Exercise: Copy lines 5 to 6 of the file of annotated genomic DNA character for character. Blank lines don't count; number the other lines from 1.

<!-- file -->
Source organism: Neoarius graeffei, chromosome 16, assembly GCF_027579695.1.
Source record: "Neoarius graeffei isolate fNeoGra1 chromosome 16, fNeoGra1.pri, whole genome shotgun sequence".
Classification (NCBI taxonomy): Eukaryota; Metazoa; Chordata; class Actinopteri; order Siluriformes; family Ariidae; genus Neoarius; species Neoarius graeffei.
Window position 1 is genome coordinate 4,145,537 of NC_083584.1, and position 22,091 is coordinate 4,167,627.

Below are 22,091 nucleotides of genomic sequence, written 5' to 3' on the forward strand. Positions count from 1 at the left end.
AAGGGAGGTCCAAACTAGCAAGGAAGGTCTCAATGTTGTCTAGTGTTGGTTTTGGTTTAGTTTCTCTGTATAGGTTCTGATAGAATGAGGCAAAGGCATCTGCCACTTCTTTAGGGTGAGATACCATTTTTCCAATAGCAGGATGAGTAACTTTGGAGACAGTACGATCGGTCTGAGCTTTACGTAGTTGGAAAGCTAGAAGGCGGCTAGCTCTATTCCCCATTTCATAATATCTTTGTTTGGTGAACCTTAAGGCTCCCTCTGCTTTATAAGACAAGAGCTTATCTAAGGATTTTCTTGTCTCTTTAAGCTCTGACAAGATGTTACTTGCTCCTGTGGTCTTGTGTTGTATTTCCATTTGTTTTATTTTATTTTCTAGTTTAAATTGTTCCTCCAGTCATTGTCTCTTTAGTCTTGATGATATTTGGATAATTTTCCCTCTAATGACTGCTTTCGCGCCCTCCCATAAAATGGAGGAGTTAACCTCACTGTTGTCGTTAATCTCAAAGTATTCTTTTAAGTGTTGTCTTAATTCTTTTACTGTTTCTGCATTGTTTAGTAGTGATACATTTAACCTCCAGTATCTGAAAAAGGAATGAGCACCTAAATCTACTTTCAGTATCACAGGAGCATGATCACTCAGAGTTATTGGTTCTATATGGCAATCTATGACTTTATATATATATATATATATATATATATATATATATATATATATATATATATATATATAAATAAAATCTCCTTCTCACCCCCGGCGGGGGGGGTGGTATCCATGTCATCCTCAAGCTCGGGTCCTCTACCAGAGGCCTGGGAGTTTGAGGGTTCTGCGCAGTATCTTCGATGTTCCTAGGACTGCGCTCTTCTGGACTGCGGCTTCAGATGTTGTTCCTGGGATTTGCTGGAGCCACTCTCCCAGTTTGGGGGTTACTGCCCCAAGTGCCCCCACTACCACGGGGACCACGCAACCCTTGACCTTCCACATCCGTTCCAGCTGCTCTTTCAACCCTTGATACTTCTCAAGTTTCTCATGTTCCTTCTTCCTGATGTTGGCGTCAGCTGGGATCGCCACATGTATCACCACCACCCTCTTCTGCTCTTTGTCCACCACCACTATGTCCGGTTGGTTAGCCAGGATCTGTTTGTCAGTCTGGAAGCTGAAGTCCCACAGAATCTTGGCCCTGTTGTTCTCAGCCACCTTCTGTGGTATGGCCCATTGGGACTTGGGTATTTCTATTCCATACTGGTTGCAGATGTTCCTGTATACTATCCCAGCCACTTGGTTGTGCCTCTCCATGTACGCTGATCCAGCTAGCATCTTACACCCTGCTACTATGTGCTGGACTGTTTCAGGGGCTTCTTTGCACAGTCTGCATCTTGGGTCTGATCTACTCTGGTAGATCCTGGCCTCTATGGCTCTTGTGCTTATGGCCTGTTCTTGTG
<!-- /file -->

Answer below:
Below are 22,091 nucleotides of genomic sequence, written 5' to 3' on the forward strand. Positions count from 1 at the left end.
AAGGGAGGTCCAAACTAGCAAGGAAGGTCTCAATGTTGTCTAGTGTTGGTTTTGGTTTAGTTTCTCTGTATAGGTTCTGATAGAATGAGGCAAAGGCATCTGCCACTTCTTTAGGGTGAGATACCATTTTTCCAATAGCAGGATGAGTAACTTTGGAGACAGTACGATCGGTCTGAGCTTTACGTAGTTGGAAAGCTAGAAGGCGGCTAGCTCTATTCCCCATTTCATAATATCTTTGTTTGGTGAACCTTAAGGCTCCCTCTGCTTTATAAGACAAGAGCTTATCTAAGGATTTTCTTGTCTCTTTAAGCTCTGACAAGATGTTACTTGCTCCTGTGGTCTTGTGTTGTATTTCCATTTGTTTTATTTTATTTTCTAGTTTAAATTGTTCCTCCAGTCATTGTCTCTTTAGTCTTGATGATATTTGGATAATTTTCCCTCTAATGACTGCTTTCGCGCCCTCCCATAAAATGGAGGAGTTAACCTCACTGTTGTCGTTAATCTCAAAGTATTCTTTTAAGTGTTGTCTTAATTCTTTTACTGTTTCTGCATTGTTTAGTAGTGATACATTTAACCTCCAGTATCTGAAAAAGGAATGAGCACCTAAATCTACTTTCAGTATCACAGGAGCATGATCACTCAGAGTTATTGGTTCTATATGGCAATCTATGACTTTATATATATATATATATATATATATATATATATATATATATATATATATATATATATAAATAAAATCTCCTTCTCACCCCCGGCGGGGGGGGTGGTATCCATGTCATCCTCAAGCTCGGGTCCTCTACCAGAGGCCTGGGAGTTTGAGGGTTCTGCGCAGTATCTTCGATGTTCCTAGGACTGCGCTCTTCTGGACTGCGGCTTCAGATGTTGTTCCTGGGATTTGCTGGAGCCACTCTCCCAGTTTGGGGGTTACTGCCCCAAGTGCCCCCACTACCACGGGGACCACGCAACCCTTGACCTTCCACATCCGTTCCAGCTGCTCTTTCAACCCTTGATACTTCTCAAGTTTCTCATGTTCCTTCTTCCTGATGTTGGCGTCAGCTGGGATCGCCACATGTATCACCACCACCCTCTTCTGCTCTTTGTCCACCACCACTATGTCCGGTTGGTTAGCCAGGATCTGTTTGTCAGTCTGGAAGCTGAAGTCCCACAGAATCTTGGCCCTGTTGTTCTCAGCCACCTTCTGTGGTATGGCCCATTGGGACTTGGGTATTTCTATTCCATACTGGTTGCAGATGTTCCTGTATACTATCCCAGCCACTTGGTTGTGCCTCTCCATGTACGCTGATCCAGCTAGCATCTTACACCCTGCTACTATGTGCTGGACTGTTTCAGGGGCTTCTTTGCACAGTCTGCATCTTGGGTCTGATCTACTCTGGTAGATCCTGGCCTCTATGGCTCTTGTGCTTATGGCCTGTTCTTGTG